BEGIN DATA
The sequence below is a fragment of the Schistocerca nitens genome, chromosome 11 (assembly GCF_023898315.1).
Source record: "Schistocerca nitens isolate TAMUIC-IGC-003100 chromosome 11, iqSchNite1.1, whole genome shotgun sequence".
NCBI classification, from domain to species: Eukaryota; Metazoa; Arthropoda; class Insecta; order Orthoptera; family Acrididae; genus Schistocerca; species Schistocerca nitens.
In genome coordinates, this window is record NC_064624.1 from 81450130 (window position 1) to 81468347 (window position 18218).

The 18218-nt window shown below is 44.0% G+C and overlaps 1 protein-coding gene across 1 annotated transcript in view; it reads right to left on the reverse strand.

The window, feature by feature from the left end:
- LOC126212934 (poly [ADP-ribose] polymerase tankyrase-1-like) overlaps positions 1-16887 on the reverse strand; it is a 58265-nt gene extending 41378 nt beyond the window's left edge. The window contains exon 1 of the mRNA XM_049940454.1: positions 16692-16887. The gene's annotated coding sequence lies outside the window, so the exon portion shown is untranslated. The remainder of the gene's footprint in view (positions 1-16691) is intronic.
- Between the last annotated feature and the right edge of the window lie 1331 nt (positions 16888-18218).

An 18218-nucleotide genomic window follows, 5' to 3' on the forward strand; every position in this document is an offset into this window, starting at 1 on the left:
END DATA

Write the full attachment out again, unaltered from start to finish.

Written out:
The sequence below is a fragment of the Schistocerca nitens genome, chromosome 11 (assembly GCF_023898315.1).
Source record: "Schistocerca nitens isolate TAMUIC-IGC-003100 chromosome 11, iqSchNite1.1, whole genome shotgun sequence".
NCBI classification, from domain to species: Eukaryota; Metazoa; Arthropoda; class Insecta; order Orthoptera; family Acrididae; genus Schistocerca; species Schistocerca nitens.
In genome coordinates, this window is record NC_064624.1 from 81450130 (window position 1) to 81468347 (window position 18218).

The 18218-nt window shown below is 44.0% G+C and overlaps 1 protein-coding gene across 1 annotated transcript in view; it reads right to left on the reverse strand.

The window, feature by feature from the left end:
- LOC126212934 (poly [ADP-ribose] polymerase tankyrase-1-like) overlaps positions 1-16887 on the reverse strand; it is a 58265-nt gene extending 41378 nt beyond the window's left edge. The window contains exon 1 of the mRNA XM_049940454.1: positions 16692-16887. The gene's annotated coding sequence lies outside the window, so the exon portion shown is untranslated. The remainder of the gene's footprint in view (positions 1-16691) is intronic.
- Between the last annotated feature and the right edge of the window lie 1331 nt (positions 16888-18218).

An 18218-nucleotide genomic window follows, 5' to 3' on the forward strand; every position in this document is an offset into this window, starting at 1 on the left: